Posted on | March 6, 2011 | 9 Comments
I’ve been meaning to read a Laski for a long time, and I finally picked this book out of my shelf, just to help me return to the world of reading – one of my many loves that I’ve been ignoring recently. And on finishing it, I was gently reminded as to why I love reading so much.
I’ve spent the past couple of months literally obsessing over things, and trying to make a life-changing decision (career-wise). However, while reading (and on finishing) this book, I almost immediately started focusing on the points it raises and the questionable character of this book’s protagonist. Annoyingly, I can’t seem to make my mind up about where I stand.
On the eve of Graham’s departure to Cairo for an office job in the midst of the War, his wife (Deborah) and he are lying in bed talking. Graham is likely to be away for a few years, and right up front, he tells Deborah that while he doesn’t think abstinence is likely, he will promise not to fall in love with anyone else, thereby remaining faithful to his wife. Deborah, the model wife, on the other hand, promises to be faithful on all fronts, and devote her time to looking after their baby, Timmy. Yet, within days, Deborah is bored to death by the banalities of life as a mother and home-maker, and it only takes minimal persuasion from her mother for Deborah to abandon life in the small Hampshire village, and head to London for an office job.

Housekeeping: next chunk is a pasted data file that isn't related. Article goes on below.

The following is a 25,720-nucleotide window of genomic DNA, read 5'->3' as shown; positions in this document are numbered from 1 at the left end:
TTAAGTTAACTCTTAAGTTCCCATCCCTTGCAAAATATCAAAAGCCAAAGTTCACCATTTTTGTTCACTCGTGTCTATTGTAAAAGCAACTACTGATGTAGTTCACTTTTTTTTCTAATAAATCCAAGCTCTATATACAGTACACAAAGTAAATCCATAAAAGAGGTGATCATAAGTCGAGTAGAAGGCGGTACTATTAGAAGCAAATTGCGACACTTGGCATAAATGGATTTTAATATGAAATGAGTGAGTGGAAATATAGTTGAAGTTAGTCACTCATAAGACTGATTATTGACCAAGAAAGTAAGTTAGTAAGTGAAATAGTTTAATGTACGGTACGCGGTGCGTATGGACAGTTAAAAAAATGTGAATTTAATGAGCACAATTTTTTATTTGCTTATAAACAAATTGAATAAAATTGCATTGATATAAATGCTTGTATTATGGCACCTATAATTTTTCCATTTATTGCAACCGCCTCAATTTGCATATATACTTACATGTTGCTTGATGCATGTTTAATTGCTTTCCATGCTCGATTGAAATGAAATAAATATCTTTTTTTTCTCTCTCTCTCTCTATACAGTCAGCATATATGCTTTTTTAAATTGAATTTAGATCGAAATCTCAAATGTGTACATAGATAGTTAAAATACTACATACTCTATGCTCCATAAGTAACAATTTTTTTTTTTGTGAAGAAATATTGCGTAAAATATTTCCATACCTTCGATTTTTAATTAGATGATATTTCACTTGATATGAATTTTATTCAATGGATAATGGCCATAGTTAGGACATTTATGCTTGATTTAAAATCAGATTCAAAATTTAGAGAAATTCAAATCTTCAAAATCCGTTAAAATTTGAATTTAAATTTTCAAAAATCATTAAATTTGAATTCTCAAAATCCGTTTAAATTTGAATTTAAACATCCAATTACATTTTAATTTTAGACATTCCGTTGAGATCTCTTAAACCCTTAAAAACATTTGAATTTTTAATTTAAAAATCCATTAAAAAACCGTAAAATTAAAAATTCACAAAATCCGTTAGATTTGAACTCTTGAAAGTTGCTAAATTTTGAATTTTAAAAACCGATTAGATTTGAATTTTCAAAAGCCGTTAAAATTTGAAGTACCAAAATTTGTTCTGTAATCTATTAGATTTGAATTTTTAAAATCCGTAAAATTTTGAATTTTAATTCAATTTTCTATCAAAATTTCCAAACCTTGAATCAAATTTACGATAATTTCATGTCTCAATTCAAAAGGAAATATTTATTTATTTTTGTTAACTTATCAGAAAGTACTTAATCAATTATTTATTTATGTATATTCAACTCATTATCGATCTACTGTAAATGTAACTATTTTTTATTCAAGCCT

Her first day in London results in a drunken one night stand, which she is disgusted by, and returns home and devotes herself to Timmy. In general, she has a better temperament, much to the relief of her mother as well as her housekeeper, Mrs. Chalmers. However, she returns to London soon after, and shares an apartment with her college friend, Madeleine, leaving Timmy in the capable hands of Mrs. Chalmers. Initially, she spends the evenings alone in the apartment, despite Mady’s best efforts to coax her into the life of glamour: going to parties and having fun, adamant that she should not even be tempted to be unfaithful to her husband. At this point, I sympathised with her, despite her abandoning her son, and looking for a more exciting life in London during the war.